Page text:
Intel Buys 1,700 Technology Patents From InterDigital
Lee Rannals for redOrbit.com
The patents being purchased by the chip maker involve innovations for 3G and long-term evolution (LTE) technology, both companies said in a statement.
“This transaction, which involves a small portion of our overall patent portfolio, marks an important milestone of InterDigital’s stated strategy of expanding the monetization of its large and growing intellectual property portfolio,” Scott McQuilkin, senior executive vice president for strategy and finance at InterDigital, said in the statement.
InterDigital has been trying to sell off wireless patents for about a year, hiring Evercore Partners and Barclays Capital to try and sell the whole company.
The company wound up disappointed back in January when it couldn’t find a buyer, but it insisted it would continue to try and sell off its patents.
“This should reduce some of the executional overhang that was on the stock. The market was worried they wouldn’t meet this milestone,” M Partners analyst Ron Shuttleworth told Reuters. “They lost a lot of credibility once they had to cancel the process.”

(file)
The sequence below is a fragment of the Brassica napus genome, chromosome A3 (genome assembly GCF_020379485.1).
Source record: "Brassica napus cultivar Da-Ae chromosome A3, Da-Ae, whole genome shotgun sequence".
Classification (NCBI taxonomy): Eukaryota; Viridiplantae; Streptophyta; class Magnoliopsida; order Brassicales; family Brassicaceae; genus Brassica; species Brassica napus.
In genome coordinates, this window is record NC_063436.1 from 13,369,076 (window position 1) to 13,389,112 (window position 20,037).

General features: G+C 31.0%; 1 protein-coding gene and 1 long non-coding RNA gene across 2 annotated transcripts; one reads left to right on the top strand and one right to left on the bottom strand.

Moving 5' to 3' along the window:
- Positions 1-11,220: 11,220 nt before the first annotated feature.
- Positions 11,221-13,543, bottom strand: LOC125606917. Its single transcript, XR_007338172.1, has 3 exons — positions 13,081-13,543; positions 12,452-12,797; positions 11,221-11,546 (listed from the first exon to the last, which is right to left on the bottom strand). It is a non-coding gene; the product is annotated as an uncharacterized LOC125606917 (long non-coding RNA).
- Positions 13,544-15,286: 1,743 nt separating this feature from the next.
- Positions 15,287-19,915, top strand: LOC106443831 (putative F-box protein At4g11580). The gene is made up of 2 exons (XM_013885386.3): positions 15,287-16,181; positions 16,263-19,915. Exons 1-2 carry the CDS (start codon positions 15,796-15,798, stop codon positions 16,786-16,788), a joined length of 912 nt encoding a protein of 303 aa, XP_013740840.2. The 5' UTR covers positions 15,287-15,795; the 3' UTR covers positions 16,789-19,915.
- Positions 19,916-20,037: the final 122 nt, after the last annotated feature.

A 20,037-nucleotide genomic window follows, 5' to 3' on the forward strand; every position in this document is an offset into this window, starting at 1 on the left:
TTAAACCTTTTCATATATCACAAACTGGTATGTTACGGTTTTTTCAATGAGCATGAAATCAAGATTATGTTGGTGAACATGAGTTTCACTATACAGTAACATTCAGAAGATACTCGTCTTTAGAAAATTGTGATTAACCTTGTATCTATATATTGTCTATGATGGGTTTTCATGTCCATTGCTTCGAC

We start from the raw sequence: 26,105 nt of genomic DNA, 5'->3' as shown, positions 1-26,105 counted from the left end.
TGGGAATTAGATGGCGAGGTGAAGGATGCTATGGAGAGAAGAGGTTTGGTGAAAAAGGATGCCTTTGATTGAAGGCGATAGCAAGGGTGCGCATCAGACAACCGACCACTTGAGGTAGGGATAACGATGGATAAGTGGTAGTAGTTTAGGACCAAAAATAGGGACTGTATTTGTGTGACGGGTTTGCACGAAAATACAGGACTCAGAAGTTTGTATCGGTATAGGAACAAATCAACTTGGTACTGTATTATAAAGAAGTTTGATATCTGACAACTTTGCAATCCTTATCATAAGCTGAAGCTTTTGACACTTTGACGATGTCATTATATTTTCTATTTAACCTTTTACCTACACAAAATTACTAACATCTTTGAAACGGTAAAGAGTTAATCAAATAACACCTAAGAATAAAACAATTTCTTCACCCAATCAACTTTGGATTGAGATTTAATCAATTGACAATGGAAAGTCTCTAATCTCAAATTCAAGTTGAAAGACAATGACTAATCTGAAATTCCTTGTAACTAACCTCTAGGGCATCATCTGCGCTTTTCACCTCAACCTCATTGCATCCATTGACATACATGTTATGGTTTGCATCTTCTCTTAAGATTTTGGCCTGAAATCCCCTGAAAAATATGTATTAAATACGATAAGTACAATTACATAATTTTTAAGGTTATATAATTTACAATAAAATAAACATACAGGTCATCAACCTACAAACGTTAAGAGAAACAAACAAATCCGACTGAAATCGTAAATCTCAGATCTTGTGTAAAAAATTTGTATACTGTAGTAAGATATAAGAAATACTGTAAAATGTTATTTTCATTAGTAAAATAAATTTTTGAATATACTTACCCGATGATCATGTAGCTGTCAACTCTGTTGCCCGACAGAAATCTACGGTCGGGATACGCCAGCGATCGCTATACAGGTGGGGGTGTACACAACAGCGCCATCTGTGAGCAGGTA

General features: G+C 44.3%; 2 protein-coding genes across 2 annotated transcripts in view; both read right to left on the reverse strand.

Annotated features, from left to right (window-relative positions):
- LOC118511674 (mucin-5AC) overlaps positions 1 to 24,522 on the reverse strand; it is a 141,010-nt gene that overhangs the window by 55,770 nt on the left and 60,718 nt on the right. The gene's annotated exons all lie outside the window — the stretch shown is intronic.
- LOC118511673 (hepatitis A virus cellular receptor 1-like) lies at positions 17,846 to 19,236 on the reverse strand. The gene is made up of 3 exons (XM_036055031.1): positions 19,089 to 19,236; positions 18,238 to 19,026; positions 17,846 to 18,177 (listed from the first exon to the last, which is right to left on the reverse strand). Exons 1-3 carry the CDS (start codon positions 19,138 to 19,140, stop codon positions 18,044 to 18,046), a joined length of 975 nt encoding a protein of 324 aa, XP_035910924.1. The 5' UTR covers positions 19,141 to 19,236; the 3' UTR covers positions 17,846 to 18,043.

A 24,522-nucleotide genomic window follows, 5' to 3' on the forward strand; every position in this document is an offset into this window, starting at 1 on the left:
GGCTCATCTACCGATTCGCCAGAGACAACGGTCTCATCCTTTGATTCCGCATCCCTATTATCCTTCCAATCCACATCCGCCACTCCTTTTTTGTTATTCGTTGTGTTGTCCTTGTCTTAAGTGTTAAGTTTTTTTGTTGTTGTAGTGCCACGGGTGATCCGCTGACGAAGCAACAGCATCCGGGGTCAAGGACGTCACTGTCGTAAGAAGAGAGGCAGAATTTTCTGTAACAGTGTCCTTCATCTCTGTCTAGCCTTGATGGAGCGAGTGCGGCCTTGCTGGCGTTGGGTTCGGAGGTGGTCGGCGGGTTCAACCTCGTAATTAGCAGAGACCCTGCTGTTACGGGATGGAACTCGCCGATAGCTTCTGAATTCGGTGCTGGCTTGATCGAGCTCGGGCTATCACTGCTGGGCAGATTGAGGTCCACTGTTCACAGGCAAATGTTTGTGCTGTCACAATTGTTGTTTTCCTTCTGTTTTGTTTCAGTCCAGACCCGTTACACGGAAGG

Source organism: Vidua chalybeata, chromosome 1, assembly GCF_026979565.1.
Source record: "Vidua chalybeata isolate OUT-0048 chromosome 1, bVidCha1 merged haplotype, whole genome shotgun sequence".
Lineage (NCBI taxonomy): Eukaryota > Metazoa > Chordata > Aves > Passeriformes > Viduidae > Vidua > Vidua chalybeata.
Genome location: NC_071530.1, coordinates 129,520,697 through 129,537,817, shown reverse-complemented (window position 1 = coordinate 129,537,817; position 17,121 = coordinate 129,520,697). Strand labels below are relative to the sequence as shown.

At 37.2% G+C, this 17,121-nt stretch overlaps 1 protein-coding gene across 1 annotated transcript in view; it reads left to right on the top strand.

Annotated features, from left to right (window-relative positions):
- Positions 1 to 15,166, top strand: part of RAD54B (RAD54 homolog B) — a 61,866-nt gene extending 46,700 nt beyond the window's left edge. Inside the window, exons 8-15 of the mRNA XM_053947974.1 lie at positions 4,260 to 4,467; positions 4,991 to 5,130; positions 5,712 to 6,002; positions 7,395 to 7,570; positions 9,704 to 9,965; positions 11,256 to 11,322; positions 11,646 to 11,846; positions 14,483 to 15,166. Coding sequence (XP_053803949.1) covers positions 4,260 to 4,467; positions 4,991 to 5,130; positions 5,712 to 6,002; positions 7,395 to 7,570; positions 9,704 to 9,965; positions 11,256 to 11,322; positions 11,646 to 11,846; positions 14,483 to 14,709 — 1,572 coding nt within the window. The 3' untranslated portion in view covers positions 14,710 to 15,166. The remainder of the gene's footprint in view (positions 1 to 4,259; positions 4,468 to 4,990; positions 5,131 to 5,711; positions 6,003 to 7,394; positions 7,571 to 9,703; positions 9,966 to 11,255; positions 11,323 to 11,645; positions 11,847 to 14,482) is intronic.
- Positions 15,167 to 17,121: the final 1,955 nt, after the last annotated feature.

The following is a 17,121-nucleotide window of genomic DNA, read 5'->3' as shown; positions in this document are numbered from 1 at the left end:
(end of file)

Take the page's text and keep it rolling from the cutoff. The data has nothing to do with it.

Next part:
InterDigital, which was founded in the 1970s, has worked on ways to send calls and data through wireless networks since it started. The company holds patents in a variety of technologies, as well as some that are starting to be initialized in operator networks.
The move by Intel brings the company closer to extending its business beyond its current foothold in the chip-market and into the smartphone world.
Intel’s first smartphone, known as the San Diego, launched back in early June through U.K.’s Everything Everywhere network. The device features an Intel single-core Atom Z2460 processor.
Bernstein analyst Stacy Rasgon said in a research note after the purchase that the deal should fit into Intel’s smartphone strategy.
“While we believe these new patents acquired from InterDigital should further bolster their position, we do not expect any changes to their wireless strategy as a result of the purchase,” Rasgon wrote.
She said the $220,000 price paid for each patent by Intel was much lower than other recent patent acquisitions, citing Nortel’s $4.5 billion patent sale and Google’s $12.5 billion Motorola Mobility patent purchase as examples.
InterDigital sales jumped up 27 percent at the close of Monday’s trading once the deal was announced. The price increase was the largest it has seen since July 20, 2011.
The company also announced on Monday that it would be doubling its share buyback authorization, going from $100 million to $200 million.